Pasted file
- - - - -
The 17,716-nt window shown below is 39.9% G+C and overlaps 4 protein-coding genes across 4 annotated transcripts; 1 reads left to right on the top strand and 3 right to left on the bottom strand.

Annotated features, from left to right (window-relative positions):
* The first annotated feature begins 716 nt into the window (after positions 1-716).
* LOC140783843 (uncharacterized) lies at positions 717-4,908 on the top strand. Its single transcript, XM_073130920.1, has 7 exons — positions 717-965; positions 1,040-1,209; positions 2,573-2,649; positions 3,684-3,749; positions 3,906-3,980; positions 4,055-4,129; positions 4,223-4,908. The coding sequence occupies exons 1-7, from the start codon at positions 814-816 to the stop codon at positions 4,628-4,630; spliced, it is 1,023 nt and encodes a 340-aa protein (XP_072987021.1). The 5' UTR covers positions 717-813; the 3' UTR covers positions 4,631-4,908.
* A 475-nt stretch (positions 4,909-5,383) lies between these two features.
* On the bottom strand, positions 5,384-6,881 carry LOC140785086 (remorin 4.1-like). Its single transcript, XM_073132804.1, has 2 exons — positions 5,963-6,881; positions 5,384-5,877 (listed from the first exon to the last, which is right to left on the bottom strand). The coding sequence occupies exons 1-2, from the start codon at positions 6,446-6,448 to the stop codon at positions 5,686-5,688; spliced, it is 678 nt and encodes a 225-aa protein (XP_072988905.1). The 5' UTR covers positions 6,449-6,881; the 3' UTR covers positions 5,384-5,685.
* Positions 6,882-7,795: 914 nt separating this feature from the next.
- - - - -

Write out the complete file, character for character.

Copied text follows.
The 17,716-nt window shown below is 39.9% G+C and overlaps 4 protein-coding genes across 4 annotated transcripts; 1 reads left to right on the top strand and 3 right to left on the bottom strand.

Annotated features, from left to right (window-relative positions):
* The first annotated feature begins 716 nt into the window (after positions 1-716).
* LOC140783843 (uncharacterized) lies at positions 717-4,908 on the top strand. Its single transcript, XM_073130920.1, has 7 exons — positions 717-965; positions 1,040-1,209; positions 2,573-2,649; positions 3,684-3,749; positions 3,906-3,980; positions 4,055-4,129; positions 4,223-4,908. The coding sequence occupies exons 1-7, from the start codon at positions 814-816 to the stop codon at positions 4,628-4,630; spliced, it is 1,023 nt and encodes a 340-aa protein (XP_072987021.1). The 5' UTR covers positions 717-813; the 3' UTR covers positions 4,631-4,908.
* A 475-nt stretch (positions 4,909-5,383) lies between these two features.
* On the bottom strand, positions 5,384-6,881 carry LOC140785086 (remorin 4.1-like). Its single transcript, XM_073132804.1, has 2 exons — positions 5,963-6,881; positions 5,384-5,877 (listed from the first exon to the last, which is right to left on the bottom strand). The coding sequence occupies exons 1-2, from the start codon at positions 6,446-6,448 to the stop codon at positions 5,686-5,688; spliced, it is 678 nt and encodes a 225-aa protein (XP_072988905.1). The 5' UTR covers positions 6,449-6,881; the 3' UTR covers positions 5,384-5,685.
* Positions 6,882-7,795: 914 nt separating this feature from the next.